A rare and previously unrecorded plate by the important Maiolica artist Francesco Xanto Avelli, dated 1537, has been uncovered by Lyon & Turnbull
auctioneers. The plate was discovered on a regular house valuation and is expected to realise over £100,000 at auction at Lyon & Turnbull in Edinburgh on the 7th December 2011. The plate is thought to have been purchased by the vendors family in Italy between 1894 and 1916.
Celia Curnow, ceramics consultant to Lyon & Turnbull said I have waited more than thirty years to see a piece of this quality outside a museum. In his 2007 exhibition held at Londons Wallace Collection devoted to Xanto, curator John Mallett, former Keeper of the Victoria & Albert Museum in London described Xanto as Pottery-Painter, Poet, Man of the Italian Renaissance.
Xanto Avelli was born in Italy, about 1486. Nothing at all is known of his origins, his education, or his early years; he was probably working in Urbino from 1522. Archival evidence records him as working in Urbino in 1530. 1530 is also the date on his earliest signed piece, a plate commemorating the coming New Year.
At around this time Xanto married a woman called Finalissa, also in Urbino. Over the following five years he produced a large body of work; each piece was signed in various manners, sometimes dated, signed and marked as a product of Urbino. Such consistency in signing his work was unusual at the time; there is some suggestion that the artist was blacklisted after the labour troubles of 1530, and that his choice to sign his works might be in some way related to his difficulties.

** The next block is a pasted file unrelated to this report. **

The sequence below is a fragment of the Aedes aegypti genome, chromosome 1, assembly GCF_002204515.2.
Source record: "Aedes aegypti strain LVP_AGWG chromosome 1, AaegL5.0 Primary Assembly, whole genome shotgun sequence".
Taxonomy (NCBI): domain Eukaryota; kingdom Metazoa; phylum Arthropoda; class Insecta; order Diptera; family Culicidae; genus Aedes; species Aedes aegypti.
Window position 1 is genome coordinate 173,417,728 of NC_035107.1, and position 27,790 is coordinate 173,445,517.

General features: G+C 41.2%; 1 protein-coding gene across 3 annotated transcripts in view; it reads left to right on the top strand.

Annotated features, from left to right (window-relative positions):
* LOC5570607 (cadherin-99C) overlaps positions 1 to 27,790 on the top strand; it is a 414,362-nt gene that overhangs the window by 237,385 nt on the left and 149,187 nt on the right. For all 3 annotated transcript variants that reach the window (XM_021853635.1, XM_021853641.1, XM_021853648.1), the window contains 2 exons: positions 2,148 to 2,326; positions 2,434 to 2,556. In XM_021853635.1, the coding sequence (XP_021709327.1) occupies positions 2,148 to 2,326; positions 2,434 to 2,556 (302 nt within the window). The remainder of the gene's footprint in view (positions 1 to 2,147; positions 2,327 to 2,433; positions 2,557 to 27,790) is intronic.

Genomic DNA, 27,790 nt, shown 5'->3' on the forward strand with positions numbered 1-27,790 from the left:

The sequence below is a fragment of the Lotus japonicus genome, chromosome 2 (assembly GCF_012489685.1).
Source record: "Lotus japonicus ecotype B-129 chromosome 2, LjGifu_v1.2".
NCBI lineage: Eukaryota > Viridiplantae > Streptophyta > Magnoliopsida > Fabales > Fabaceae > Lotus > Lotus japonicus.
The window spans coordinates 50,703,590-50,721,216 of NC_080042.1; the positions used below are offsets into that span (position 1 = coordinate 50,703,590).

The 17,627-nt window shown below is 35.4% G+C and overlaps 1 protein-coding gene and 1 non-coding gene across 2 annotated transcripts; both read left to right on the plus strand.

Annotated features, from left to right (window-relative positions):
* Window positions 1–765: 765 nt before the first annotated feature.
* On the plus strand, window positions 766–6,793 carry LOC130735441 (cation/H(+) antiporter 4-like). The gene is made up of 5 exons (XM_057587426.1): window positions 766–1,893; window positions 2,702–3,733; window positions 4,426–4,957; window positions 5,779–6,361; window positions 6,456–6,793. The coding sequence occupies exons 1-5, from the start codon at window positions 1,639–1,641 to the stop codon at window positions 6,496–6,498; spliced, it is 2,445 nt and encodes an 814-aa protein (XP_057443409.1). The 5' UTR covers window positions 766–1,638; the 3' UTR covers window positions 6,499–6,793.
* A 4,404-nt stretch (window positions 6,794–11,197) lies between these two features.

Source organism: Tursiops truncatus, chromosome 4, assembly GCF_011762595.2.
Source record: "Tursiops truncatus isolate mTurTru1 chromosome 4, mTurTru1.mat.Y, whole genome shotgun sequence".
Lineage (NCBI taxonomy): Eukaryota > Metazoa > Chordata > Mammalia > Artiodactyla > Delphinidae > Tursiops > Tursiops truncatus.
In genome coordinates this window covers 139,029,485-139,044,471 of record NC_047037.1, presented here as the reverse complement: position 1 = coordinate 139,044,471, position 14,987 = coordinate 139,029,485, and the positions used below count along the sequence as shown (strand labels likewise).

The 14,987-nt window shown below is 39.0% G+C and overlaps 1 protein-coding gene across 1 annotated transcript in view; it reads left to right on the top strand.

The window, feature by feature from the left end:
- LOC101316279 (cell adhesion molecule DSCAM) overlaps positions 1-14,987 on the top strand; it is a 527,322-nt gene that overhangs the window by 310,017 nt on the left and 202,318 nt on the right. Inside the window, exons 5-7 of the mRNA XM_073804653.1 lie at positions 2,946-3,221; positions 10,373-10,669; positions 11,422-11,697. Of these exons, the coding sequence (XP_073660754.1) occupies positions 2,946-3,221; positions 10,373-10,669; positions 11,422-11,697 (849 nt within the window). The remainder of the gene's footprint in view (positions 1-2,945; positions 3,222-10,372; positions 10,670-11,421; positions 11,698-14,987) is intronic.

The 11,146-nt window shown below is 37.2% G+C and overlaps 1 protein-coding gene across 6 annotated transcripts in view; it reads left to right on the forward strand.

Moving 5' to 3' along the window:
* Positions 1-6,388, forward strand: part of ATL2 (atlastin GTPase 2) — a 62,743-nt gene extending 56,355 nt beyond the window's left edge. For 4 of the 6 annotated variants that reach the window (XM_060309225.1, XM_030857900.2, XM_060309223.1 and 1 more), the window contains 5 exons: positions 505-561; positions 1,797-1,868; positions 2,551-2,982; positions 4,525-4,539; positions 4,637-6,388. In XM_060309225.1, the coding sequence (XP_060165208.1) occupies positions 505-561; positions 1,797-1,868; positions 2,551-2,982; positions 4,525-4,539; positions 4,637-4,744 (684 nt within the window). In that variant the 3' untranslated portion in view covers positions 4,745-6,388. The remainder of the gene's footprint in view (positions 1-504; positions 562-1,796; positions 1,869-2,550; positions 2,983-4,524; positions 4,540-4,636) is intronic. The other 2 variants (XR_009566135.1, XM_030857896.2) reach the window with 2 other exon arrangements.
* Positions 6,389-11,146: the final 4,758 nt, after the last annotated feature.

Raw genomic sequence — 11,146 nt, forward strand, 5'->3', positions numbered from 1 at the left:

The front of the plate is decorated with a scene from the Life of Cyrus and shows Cyrus persuading the people of Persepolis to rise up against their Median rulers. Celia Curnow continued It is incredible that the colours on the plate are as vibrant today as when the plate was first seen in 1537 the reverse of the plate is as revealing as the front as it is fully inscribed by the artist and carries labels inscribed by previous owners of the plate over the years.
Mailoica is earthenware, made on a wheel or by the use of plaster moulds and fired to the biscuit or unglazed stage at approximately 1000 degrees Fahrenheit. The resulting form is then covered with a coat of tin glaze. Later, when this has dried, the white surface can be painted using metallic pigments, for example blue from cobalt, green from copper, yellow from iron and brown from manganese. A final clear glaze is added and the piece is then fired a second time at 950 degrees centigrade.
The interaction of the water which remained in the biscuit form, the opaque lead glaze and the final metal oxide glazes interact in the kiln to create the deep and brilliant translucent color specific to majolica. It is this glaze, the tremendous variety of whimsical forms, and the intense colors of majolica that make this ceramic stand apart from other wares and delight collectors.